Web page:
One of the most critical components of any world-class startup ecosystem is its ability to produce high-impact companies. Those successful companies tend to create a virtuous cycle in which their employees are endowed with skills and capital to deploy across the system, boosting the likelihood that other companies will also succeed. The ‘Paypal Mafia’ (Figure 2) is the most frequently cited example - Paypal’s early employees and founders went on to create many of Silicon Valley’s most prominent and successful firms, with over $100 billion in combined value.

Australia has some history of creating high-value digital tech businesses. In the 90s, companies like SEEK (1997), REA (1995), and (1997) were founded in Australia. These businesses grew into highly successful public companies with global reach. Together they are worth around $25 billion today (Figure 1).

There have also been some significant success stories in the period since the tech boom of the late 90s, of which Atlassian is the most notable. Founded in 2003, the Sydney-based software business went public in 2016 and is now worth about $45 billion - more than Telstra. If it were listed on the ASX, Atlassian would be the 10th biggest company in Australia today. Other successes include Aconex, a Melbourne-based construction technology software company founded in 2000, which was acquired in 2018 by Oracle for $1.6 billion and Afterpay, a Sydney fintech company founded in 2014, listed on the ASX in 2016 and now worth more than $8 billion.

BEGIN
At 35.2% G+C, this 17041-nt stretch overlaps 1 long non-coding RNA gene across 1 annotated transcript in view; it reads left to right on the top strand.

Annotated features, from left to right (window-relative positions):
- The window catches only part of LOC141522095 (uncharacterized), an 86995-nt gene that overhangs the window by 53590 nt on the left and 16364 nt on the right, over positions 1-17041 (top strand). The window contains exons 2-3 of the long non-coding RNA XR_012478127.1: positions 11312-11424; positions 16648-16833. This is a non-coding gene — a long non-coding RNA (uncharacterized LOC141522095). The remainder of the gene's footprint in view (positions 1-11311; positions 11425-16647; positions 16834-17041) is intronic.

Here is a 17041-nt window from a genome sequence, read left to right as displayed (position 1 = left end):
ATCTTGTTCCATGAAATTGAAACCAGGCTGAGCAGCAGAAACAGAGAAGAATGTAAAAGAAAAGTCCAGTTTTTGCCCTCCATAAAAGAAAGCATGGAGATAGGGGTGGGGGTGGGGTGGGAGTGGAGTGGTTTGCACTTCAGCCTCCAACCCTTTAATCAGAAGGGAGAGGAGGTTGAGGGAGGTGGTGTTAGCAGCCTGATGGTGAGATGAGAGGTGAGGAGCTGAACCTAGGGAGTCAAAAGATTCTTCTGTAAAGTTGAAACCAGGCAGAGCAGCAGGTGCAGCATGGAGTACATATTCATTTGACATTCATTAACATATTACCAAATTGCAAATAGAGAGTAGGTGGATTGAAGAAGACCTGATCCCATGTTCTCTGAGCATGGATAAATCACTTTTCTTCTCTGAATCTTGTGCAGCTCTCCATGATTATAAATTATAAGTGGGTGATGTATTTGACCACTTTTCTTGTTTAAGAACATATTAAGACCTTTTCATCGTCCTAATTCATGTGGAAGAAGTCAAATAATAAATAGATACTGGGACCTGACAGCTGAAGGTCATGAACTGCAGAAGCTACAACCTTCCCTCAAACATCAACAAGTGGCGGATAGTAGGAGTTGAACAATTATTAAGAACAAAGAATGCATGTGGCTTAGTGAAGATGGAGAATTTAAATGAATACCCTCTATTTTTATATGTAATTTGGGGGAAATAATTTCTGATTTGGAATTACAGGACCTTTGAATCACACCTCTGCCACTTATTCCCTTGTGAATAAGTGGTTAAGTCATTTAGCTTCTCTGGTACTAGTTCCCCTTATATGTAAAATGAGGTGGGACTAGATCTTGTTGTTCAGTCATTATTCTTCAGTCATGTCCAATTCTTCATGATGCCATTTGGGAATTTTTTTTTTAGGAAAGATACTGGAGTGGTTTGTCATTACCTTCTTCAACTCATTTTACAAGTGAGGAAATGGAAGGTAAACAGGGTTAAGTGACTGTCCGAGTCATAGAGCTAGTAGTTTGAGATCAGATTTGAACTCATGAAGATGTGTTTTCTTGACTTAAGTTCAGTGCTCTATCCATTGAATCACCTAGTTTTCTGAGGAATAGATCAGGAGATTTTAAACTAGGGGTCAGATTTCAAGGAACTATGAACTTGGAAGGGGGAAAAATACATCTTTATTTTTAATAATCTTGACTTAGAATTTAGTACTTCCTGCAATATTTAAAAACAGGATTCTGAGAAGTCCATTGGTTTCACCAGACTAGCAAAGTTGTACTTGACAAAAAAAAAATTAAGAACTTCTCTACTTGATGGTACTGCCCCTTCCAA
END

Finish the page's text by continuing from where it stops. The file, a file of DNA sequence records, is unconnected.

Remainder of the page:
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Governments can’t conjure up entrepreneurs. But they can set the conditions under which entrepreneurs flourish.
Mark Cully, Chief Economist, Department of Industry (2015)